The German government has begun several weeks of expert testimony on liberalizing recreational cannabis use. Health Minister Karl Lauterbach hopes to present a new law in the coming months.
The first of five rounds of expert testimony on the liberalization of cannabis laws was to begin in Berlin on Tuesday, the first step in Germany’s plan to legalize recreational use of the plant.
Titled “cannabis, but safe”, the first closed-door presentation will come from Social Democrat (SPD) Burkhard Blienert, the federal government’s drug policy expert.
Legalizing and regulating the cannabis market was one of the progressive reforms promised by Chancellor Olaf Scholz’s government when his SPD signed a coalition agreement with the neoliberal Free Democrats (FDP) and the Green Party last year.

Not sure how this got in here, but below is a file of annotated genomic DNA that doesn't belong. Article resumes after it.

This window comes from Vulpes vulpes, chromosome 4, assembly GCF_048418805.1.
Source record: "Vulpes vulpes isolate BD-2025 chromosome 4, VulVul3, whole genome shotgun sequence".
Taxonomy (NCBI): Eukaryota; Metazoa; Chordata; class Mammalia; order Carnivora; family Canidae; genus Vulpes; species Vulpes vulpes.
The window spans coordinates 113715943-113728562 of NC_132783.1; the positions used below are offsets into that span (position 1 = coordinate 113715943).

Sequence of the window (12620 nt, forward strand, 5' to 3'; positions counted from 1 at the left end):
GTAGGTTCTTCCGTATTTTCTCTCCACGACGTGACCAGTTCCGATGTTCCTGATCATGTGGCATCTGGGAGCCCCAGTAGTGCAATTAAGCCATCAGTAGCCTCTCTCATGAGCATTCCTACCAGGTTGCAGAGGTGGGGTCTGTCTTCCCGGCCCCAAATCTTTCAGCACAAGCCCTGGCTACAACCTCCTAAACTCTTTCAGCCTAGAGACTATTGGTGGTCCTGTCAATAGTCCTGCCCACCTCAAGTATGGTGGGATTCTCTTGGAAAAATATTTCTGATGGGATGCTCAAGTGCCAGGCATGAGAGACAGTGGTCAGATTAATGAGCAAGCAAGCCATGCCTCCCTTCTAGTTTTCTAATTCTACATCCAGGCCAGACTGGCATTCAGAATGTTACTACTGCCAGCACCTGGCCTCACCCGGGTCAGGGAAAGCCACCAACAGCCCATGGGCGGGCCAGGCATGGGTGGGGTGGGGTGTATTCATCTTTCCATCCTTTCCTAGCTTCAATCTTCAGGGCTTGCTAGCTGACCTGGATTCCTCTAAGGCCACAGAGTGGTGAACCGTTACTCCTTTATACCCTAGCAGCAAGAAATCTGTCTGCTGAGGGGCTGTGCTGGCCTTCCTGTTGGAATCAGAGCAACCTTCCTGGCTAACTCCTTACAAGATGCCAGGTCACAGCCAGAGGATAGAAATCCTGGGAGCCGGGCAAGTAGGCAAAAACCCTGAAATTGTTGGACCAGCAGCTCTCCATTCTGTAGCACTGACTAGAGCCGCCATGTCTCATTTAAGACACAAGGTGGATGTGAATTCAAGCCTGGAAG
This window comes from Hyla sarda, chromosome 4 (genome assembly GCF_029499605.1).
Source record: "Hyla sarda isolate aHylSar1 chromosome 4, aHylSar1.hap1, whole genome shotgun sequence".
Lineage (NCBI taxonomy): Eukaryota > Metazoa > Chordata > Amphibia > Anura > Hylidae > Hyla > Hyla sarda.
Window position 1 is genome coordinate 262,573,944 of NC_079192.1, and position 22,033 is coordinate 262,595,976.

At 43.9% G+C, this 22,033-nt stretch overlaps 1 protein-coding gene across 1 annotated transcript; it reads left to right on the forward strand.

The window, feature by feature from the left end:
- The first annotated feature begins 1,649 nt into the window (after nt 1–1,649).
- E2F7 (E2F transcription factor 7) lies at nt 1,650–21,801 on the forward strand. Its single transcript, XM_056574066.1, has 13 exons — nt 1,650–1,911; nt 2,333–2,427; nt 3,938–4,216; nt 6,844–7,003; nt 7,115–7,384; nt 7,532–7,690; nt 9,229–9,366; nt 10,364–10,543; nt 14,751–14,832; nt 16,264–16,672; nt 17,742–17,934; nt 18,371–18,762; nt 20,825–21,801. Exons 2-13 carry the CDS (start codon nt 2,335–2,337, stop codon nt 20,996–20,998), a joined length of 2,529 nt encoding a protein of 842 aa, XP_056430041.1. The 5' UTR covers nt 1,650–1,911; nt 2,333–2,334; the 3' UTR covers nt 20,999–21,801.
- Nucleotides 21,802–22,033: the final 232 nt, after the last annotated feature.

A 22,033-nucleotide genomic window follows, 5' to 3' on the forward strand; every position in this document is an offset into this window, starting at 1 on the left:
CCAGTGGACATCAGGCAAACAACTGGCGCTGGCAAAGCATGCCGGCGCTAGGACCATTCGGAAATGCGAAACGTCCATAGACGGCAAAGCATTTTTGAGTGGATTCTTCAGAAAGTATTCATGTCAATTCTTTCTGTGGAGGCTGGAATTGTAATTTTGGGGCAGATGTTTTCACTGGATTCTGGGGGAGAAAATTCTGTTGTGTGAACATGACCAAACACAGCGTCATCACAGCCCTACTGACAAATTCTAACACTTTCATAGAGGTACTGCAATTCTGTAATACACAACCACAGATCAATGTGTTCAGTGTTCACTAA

Blienert, who has for years advocated for Germany to catch up with several of its fellow EU members to relax recreational cannabis restrictions, said he was very pleased at the development. However, he also promised to “particularly protect children and teenagers from risk,” in crafting cannabis policy.
Expert testimony, the first step in creating new laws, is expected to last until the end of June. Lawmakers will hear from some 200 experts on topics ranging from ecological planning, to the supply chain, and addiction. Legal experts will also give presentations.
Health Minister Karl Lauterbach has voiced his desire to have a new set of cannabis laws to present to Germany’s parliament, the Bundestag, in the second half of the year.